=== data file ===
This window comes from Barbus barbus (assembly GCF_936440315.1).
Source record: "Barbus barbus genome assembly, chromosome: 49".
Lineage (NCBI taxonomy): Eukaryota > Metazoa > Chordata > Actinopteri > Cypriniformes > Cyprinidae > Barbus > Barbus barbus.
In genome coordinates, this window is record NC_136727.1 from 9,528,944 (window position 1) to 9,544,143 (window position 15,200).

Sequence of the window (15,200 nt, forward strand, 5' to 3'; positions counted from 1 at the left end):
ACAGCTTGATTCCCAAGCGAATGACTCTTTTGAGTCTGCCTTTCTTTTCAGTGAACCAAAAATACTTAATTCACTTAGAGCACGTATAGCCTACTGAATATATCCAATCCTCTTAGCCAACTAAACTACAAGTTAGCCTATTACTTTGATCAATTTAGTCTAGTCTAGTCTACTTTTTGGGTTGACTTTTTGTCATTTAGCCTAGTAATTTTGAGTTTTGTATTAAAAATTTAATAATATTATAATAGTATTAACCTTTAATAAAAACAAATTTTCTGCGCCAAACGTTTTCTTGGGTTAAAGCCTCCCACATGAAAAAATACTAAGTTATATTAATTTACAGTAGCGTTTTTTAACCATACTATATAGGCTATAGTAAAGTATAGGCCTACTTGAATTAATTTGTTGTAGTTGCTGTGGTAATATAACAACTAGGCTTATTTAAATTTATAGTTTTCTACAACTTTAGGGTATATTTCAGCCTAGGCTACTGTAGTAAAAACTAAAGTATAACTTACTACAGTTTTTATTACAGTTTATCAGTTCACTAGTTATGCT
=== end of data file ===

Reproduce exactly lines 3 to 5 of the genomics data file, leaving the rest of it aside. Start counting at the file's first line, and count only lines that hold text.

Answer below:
Lineage (NCBI taxonomy): Eukaryota > Metazoa > Chordata > Actinopteri > Cypriniformes > Cyprinidae > Barbus > Barbus barbus.
In genome coordinates, this window is record NC_136727.1 from 9,528,944 (window position 1) to 9,544,143 (window position 15,200).

Sequence of the window (15,200 nt, forward strand, 5' to 3'; positions counted from 1 at the left end):